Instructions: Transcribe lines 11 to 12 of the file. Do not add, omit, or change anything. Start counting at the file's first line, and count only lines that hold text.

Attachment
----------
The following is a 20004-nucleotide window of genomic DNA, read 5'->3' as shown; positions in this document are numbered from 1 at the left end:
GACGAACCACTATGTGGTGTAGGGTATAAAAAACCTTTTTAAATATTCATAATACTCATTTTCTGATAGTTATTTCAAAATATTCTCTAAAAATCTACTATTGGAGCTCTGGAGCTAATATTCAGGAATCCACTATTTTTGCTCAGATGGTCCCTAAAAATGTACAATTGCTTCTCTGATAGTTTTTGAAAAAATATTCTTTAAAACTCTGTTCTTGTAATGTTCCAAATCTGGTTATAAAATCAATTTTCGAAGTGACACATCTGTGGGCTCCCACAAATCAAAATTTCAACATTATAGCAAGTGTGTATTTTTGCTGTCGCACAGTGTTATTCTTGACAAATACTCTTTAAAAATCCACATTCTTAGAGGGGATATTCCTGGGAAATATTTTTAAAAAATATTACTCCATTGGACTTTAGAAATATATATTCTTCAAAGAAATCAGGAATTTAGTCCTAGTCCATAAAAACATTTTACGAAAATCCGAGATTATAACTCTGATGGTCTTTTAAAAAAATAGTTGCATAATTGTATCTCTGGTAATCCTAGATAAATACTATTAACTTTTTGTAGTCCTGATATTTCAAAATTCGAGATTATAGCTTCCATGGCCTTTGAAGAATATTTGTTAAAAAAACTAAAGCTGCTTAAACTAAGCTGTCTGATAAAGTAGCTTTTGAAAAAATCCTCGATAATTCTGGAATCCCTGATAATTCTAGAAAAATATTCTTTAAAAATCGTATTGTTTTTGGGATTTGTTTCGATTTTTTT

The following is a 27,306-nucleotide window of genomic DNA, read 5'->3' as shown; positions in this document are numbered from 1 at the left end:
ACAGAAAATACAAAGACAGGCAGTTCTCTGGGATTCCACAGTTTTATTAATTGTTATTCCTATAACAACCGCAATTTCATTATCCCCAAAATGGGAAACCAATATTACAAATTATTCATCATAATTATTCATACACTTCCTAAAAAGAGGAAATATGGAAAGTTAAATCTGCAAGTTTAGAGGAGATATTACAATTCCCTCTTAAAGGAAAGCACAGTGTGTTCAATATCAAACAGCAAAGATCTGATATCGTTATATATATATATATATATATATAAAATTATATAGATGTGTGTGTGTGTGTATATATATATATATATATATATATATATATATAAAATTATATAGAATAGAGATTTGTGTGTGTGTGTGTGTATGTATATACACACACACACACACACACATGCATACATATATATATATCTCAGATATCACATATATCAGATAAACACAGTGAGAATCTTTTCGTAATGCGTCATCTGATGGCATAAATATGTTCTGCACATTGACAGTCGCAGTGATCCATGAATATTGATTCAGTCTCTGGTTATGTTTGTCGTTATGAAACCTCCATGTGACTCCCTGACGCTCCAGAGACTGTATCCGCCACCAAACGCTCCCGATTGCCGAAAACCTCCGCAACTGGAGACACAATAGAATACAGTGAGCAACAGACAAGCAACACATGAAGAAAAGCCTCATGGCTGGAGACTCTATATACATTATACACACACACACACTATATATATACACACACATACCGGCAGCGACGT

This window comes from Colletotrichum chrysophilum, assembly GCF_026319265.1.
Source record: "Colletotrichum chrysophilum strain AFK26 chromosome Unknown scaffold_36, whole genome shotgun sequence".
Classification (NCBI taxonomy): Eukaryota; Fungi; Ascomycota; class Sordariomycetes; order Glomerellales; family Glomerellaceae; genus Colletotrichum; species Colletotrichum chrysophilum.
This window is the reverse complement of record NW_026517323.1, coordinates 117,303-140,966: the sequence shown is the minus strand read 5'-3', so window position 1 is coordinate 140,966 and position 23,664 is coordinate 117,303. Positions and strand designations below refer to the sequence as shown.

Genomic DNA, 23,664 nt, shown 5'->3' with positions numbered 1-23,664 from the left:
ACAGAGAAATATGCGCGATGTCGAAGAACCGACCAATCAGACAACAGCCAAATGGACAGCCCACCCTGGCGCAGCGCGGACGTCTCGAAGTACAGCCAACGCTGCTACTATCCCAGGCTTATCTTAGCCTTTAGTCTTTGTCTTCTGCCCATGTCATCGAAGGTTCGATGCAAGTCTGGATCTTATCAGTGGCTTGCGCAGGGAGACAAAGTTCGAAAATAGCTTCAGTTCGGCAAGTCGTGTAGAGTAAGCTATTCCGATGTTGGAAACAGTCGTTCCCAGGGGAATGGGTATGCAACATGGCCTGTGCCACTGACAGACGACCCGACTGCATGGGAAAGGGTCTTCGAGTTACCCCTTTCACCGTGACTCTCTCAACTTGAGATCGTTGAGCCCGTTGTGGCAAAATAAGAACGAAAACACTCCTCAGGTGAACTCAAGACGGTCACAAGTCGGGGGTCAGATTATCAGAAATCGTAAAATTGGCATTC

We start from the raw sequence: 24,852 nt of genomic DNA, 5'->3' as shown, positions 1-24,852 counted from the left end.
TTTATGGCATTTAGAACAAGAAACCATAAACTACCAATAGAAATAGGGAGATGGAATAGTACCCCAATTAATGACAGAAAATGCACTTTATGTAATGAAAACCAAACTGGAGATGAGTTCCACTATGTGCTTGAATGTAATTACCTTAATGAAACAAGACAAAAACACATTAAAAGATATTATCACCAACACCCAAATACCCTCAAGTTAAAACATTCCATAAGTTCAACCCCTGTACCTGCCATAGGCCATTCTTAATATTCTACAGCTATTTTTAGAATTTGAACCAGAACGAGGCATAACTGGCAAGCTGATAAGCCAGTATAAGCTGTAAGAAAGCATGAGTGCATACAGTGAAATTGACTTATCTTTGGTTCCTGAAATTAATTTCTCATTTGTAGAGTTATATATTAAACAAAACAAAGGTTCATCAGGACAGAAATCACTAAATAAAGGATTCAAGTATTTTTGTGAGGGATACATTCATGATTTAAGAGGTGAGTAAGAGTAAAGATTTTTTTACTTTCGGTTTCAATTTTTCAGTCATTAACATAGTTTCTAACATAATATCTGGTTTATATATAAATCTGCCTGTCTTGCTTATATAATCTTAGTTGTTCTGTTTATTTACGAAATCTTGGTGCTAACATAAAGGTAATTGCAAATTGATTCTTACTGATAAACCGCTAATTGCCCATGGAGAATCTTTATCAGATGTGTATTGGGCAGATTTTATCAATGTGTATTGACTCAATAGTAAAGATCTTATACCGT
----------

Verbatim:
We start from the raw sequence: 24,852 nt of genomic DNA, 5'->3' as shown, positions 1-24,852 counted from the left end.
TTTATGGCATTTAGAACAAGAAACCATAAACTACCAATAGAAATAGGGAGATGGAATAGTACCCCAATTAATGACAGAAAATGCACTTTATGTAATGAAAACCAAACTGGAGATGAGTTCCACTATGTGCTTGAATGTAATTACCTTAATGAAACAAGACAAAAACACATTAAAAGATATTATCACCAACACCCAAATACCCTCAAGTTAAAACATTCCATAAGTTCAACCCCTGTACCTGCCATAGGCCATTCTTAATATTCTACAGCTATTTTTAGAATTTGAACCAGAACGAGGCATAACTGGCAAGCTGATAAGCCAGTATAAGCTGTAAGAAAGCATGAGTGCATACAGTGAAATTGACTTATCTTTGGTTCCTGAAATTAATTTCTCATTTGTAGAGTTATATATTAAACAAAACAAAGGTTCATCAGGACAGAAATCACTAAATAAAGGATTCAAGTATTTTTGTGAGGGATACATTCATGATTTAAGAGGTGAGTAAGAGTAAAGATTTTTTTACTTTCGGTTTCAATTTTTCAGTCATTAACATAGTTTCTAACATAATATCTGGTTTATATATAAATCTGCCTGTCTTGCTTATATAATCTTAGTTGTTCTGTTTATTTACGAAATCTTGGTGCTAACATAAAGGTAATTGCAAATTGATTCTTACTGATAAACCGCTAATTGCCCATGGAGAATCTTTATCAGATGTGTATTGGGCAGATTTTATCAATGTGTATTGACTCAATAGTAAAGATCTTATACCGT